Canadian natural paradise

This is the view from my apartment window on a winter’s day. As I described it in an Instagram post, it’s situated somewhere between Mordor and the opening sequence from Blade Runner – and yet I absolutely love it. I’ve always been attracted to industrial scenery, and have come to distrust – for some part-aesthetic and part-psychological reason – beautiful, tree-lined, human-scale neighbourhoods. I should write more on this, come to think of it.


I rented a space in midtown Manhattan this week for a model test with Meghan Nelligan from Boston. It was the first time I’ve formally secured a location for a shoot – traditionally preferring to photograph while walking and exploring – and given the results I got, I think I’ll do it again.


Last fall I shot a few images of a bridal store in Roanoke, Virginia, before dawn. I love the feelings of stillness and waiting they evoke in me.

Giovanni Boldini

Giovanni Boldini, where have you BEEN all my life? I just ran across this portraitist’s work for the first time an hour ago, and I’m amazed at the vigour, liveliness, and confident-woman sexiness he infused his female subjects with. This particular portrait is of French actress Marthe de Florian, Boldini’s former muse. Painted in 1888, it was never exhibited and only re-discovered in 2010.


I was walking alongside Lake Ontario this evening with my youngest daughter as the light slowly dimmed and the lake calmed. The slate surface of the water lying almost inert beneath an indifferent grey sky seemed to form a kind of quiet partnership.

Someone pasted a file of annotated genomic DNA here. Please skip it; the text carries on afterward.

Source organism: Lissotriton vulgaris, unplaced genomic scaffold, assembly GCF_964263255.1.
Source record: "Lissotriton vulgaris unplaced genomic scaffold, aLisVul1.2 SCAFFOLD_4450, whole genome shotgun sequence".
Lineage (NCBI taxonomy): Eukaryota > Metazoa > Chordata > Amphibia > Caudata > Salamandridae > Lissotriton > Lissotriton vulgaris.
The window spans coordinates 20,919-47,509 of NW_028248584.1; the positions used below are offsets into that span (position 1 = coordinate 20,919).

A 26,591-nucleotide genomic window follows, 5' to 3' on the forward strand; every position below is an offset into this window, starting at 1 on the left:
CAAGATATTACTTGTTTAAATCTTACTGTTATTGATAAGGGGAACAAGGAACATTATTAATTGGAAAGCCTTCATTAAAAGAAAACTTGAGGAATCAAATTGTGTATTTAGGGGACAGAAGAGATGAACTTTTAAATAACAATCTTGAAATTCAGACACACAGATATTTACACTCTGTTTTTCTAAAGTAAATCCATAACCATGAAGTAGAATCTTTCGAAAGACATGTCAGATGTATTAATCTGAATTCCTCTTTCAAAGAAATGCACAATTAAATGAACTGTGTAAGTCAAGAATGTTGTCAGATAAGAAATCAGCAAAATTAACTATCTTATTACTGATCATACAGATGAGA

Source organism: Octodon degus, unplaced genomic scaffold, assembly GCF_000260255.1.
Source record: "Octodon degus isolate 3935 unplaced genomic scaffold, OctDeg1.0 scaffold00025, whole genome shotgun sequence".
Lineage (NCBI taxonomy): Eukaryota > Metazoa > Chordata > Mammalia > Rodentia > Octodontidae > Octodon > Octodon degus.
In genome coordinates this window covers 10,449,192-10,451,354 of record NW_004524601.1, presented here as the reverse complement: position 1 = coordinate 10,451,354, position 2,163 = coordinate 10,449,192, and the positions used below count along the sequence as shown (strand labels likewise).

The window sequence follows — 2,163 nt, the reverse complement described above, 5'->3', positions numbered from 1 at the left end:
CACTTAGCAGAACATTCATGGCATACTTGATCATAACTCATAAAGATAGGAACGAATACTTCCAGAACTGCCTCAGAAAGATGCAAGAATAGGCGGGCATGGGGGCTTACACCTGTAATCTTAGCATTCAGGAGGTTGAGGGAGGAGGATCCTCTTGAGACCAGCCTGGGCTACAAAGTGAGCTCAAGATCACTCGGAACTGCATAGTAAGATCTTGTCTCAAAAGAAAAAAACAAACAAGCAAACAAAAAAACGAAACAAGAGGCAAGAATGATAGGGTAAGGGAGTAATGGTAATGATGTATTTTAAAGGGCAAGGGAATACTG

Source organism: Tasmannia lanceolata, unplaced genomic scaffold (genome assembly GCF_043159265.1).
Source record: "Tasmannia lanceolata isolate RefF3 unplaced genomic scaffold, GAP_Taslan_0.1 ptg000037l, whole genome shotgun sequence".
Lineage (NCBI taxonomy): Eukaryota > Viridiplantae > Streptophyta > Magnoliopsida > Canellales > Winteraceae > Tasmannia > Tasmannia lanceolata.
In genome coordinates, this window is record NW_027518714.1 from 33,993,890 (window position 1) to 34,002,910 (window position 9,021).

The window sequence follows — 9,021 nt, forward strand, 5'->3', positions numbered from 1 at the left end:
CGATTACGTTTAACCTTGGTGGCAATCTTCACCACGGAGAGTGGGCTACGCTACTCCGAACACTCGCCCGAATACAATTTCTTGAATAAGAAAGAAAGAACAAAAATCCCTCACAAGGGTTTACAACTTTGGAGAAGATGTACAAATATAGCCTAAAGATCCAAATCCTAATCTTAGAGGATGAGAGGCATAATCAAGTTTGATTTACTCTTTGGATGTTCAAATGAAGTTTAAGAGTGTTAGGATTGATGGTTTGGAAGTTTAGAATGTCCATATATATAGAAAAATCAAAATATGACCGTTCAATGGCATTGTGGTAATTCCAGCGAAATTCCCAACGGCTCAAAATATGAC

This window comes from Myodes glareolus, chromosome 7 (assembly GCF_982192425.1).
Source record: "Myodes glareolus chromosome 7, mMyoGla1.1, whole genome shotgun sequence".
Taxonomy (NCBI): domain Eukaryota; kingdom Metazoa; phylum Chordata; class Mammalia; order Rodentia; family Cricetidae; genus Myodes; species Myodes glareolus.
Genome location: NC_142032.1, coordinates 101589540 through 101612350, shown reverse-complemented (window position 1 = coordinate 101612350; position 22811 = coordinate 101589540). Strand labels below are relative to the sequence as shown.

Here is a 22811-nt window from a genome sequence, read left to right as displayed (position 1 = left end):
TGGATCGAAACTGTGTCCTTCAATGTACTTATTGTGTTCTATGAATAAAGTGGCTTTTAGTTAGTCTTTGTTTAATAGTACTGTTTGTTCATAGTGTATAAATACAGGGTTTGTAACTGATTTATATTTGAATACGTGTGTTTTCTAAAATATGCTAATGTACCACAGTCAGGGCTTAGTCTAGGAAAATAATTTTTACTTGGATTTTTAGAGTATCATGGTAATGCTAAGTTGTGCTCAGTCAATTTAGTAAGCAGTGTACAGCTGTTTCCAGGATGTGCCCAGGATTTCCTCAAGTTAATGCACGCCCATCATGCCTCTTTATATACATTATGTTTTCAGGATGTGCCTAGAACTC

Summer’s shoulder

Last year in early July my girlfriend and I took a long weekend in the direction of cottage country. Sitting on the balcony of our resort room, I took a plain-vanilla evening picture of the placid lake in front of us and the far reflection of the opposite shore. And then I did nothing with it – until today, when I re-discovered the picture and subjected it to a great deal of exploratory re-working. The image that resulted is both traditional and also, I think, mysterious and even foreboding – the shoreline muddied by distance and blur and shadow, thin lines of birch trunks peeking out of the gloom like leg bones.

Restful, and yet.


Among other aspects of the urban environment I’m also fascinated by traffic flow, and by the attempts made by cities to smooth, maximize, or minimize it. In this photo, I see the basic problem of complexity meeting rigidity.

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